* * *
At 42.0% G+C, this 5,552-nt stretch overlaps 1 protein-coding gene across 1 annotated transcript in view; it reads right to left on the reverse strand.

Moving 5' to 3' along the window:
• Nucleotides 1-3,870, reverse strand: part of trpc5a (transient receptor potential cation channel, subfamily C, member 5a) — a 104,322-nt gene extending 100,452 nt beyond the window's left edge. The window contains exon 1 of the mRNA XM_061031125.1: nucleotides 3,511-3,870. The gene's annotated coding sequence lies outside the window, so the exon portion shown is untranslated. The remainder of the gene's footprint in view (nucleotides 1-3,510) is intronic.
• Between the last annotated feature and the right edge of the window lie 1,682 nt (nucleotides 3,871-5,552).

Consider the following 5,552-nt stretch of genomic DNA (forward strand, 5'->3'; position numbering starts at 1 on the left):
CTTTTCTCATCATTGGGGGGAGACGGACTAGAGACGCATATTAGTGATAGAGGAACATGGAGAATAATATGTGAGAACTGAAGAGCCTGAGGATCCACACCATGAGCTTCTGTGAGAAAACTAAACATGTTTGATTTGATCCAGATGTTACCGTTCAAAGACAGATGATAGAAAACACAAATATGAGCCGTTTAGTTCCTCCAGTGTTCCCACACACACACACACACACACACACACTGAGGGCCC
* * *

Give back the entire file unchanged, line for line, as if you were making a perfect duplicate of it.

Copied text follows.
At 42.0% G+C, this 5,552-nt stretch overlaps 1 protein-coding gene across 1 annotated transcript in view; it reads right to left on the reverse strand.

Moving 5' to 3' along the window:
• Nucleotides 1-3,870, reverse strand: part of trpc5a (transient receptor potential cation channel, subfamily C, member 5a) — a 104,322-nt gene extending 100,452 nt beyond the window's left edge. The window contains exon 1 of the mRNA XM_061031125.1: nucleotides 3,511-3,870. The gene's annotated coding sequence lies outside the window, so the exon portion shown is untranslated. The remainder of the gene's footprint in view (nucleotides 1-3,510) is intronic.
• Between the last annotated feature and the right edge of the window lie 1,682 nt (nucleotides 3,871-5,552).

Consider the following 5,552-nt stretch of genomic DNA (forward strand, 5'->3'; position numbering starts at 1 on the left):
CTTTTCTCATCATTGGGGGGAGACGGACTAGAGACGCATATTAGTGATAGAGGAACATGGAGAATAATATGTGAGAACTGAAGAGCCTGAGGATCCACACCATGAGCTTCTGTGAGAAAACTAAACATGTTTGATTTGATCCAGATGTTACCGTTCAAAGACAGATGATAGAAAACACAAATATGAGCCGTTTAGTTCCTCCAGTGTTCCCACACACACACACACACACACACACACTGAGGGCCC